13. The computer-readable medium of claim 12, wherein each of the plurality of insights comprises an insight of a particular category, wherein the particular category comprises one of (i) an outlier insight indicative of a measurement value output by a sensor of an asset being considered abnormal, (ii) a critical fault insight indicative of an occurrence at an asset of a type of fault deemed to be critical, (iii) a failure prediction insight indicative of a prediction that an asset failure is likely to occur at an asset in the future, or (iv) an anomaly insight indicative of a prediction that measurement values output by an asset are indicative of a potential problem at the asset.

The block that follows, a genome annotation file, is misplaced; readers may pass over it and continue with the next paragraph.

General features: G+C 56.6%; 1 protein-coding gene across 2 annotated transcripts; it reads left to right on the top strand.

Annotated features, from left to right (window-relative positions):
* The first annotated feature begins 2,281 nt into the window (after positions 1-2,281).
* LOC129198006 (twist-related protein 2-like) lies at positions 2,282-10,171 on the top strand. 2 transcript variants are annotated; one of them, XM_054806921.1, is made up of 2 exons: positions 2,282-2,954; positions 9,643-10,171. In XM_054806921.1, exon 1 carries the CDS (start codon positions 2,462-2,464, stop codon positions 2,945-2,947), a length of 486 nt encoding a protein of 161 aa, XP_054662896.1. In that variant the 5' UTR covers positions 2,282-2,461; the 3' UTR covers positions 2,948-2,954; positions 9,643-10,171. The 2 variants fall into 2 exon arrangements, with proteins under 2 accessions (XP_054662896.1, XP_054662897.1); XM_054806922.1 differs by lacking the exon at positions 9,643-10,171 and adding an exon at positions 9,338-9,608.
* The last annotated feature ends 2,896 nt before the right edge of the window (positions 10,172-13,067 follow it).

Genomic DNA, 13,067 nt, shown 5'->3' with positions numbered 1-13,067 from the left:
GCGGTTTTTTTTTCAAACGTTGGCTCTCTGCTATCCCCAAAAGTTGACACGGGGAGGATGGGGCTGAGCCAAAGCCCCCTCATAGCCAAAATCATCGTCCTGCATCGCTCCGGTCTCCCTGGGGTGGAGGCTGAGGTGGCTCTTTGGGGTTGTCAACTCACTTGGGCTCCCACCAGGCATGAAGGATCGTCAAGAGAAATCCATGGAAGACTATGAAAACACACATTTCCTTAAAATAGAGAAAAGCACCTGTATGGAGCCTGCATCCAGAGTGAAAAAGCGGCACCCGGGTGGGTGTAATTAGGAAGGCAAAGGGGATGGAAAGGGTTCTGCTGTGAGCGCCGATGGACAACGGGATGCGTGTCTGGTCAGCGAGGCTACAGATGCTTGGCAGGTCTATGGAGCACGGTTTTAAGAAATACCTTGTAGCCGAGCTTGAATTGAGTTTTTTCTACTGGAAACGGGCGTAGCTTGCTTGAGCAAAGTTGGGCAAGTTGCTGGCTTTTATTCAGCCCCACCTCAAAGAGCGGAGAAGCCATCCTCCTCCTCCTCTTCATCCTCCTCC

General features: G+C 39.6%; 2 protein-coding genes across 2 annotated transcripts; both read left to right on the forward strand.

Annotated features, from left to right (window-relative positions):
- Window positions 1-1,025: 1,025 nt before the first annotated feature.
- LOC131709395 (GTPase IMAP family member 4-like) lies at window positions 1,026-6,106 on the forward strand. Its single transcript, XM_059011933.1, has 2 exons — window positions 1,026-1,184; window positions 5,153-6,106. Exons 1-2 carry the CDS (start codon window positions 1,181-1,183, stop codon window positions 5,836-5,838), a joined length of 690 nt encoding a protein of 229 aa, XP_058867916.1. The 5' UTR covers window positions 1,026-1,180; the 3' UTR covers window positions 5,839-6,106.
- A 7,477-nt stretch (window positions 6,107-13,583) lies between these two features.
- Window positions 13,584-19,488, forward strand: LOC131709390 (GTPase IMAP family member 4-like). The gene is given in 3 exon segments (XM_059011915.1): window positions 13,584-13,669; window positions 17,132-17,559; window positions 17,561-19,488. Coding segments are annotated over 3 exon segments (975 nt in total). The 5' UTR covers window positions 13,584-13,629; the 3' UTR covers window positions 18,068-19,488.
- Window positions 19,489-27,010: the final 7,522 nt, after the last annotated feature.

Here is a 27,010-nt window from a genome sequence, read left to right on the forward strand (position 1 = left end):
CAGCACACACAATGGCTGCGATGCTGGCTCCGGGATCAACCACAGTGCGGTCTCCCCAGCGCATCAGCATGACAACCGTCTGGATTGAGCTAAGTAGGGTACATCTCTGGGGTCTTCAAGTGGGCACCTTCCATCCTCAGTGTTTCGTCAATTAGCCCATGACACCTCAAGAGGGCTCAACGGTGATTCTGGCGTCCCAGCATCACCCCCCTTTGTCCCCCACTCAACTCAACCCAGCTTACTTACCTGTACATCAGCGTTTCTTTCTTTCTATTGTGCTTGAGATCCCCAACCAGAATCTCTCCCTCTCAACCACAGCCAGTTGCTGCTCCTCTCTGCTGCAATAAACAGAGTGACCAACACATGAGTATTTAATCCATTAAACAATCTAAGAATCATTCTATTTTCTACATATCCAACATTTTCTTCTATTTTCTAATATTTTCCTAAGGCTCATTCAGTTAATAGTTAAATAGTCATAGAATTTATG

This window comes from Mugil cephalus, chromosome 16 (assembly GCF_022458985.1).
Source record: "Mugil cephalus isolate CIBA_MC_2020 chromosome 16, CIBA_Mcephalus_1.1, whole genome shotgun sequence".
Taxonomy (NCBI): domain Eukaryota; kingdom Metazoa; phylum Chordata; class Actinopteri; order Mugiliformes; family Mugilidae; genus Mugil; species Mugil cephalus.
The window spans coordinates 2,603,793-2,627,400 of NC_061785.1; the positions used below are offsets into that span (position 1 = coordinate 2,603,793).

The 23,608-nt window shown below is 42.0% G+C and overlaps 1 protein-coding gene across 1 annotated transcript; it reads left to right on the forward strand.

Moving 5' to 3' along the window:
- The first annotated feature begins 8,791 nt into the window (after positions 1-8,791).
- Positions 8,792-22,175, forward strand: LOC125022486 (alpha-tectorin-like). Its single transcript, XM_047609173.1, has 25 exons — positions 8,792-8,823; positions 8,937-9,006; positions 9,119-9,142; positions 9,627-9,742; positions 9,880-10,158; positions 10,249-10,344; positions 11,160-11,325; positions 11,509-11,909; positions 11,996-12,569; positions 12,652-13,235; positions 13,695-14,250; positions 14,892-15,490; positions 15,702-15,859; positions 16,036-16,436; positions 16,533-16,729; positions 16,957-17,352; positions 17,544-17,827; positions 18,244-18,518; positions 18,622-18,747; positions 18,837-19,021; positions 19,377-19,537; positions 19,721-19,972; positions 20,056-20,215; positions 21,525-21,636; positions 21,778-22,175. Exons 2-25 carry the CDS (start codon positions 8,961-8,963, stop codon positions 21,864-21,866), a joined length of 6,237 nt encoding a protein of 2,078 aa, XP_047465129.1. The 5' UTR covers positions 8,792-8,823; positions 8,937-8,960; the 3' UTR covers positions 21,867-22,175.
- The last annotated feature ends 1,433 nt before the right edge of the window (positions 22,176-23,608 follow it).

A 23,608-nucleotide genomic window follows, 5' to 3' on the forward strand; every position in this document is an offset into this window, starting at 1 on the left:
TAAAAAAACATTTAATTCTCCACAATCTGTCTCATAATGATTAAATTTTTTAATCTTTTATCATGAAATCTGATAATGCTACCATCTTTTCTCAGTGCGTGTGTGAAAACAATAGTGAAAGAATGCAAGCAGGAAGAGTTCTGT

14. The computer-readable medium of claim 12, wherein the program instructions that are executable to cause the computing system to derive the plurality of insights comprise program instructions that are executable to cause the computing system to:

derive at least a first insight of the plurality of insights based on executing a predictive model that is configured to output a prediction based on at least some of the received data; and
derive at least a second insight of the plurality of insights based on detecting an occurrence of an asset fault deemed to be critical based on at least some of the received data.

15. The computer-readable medium of claim 12, wherein the program instructions that are executable to cause the computing system to define the at least one aggregated insight comprise program instructions that are executable to cause the computing system to:

determine that the one or more individual insights in the given subset of insights (i) are associated with times that are within a threshold amount of time of one another and (ii) correspond to a common underlying problem at a given one of the plurality of assets; and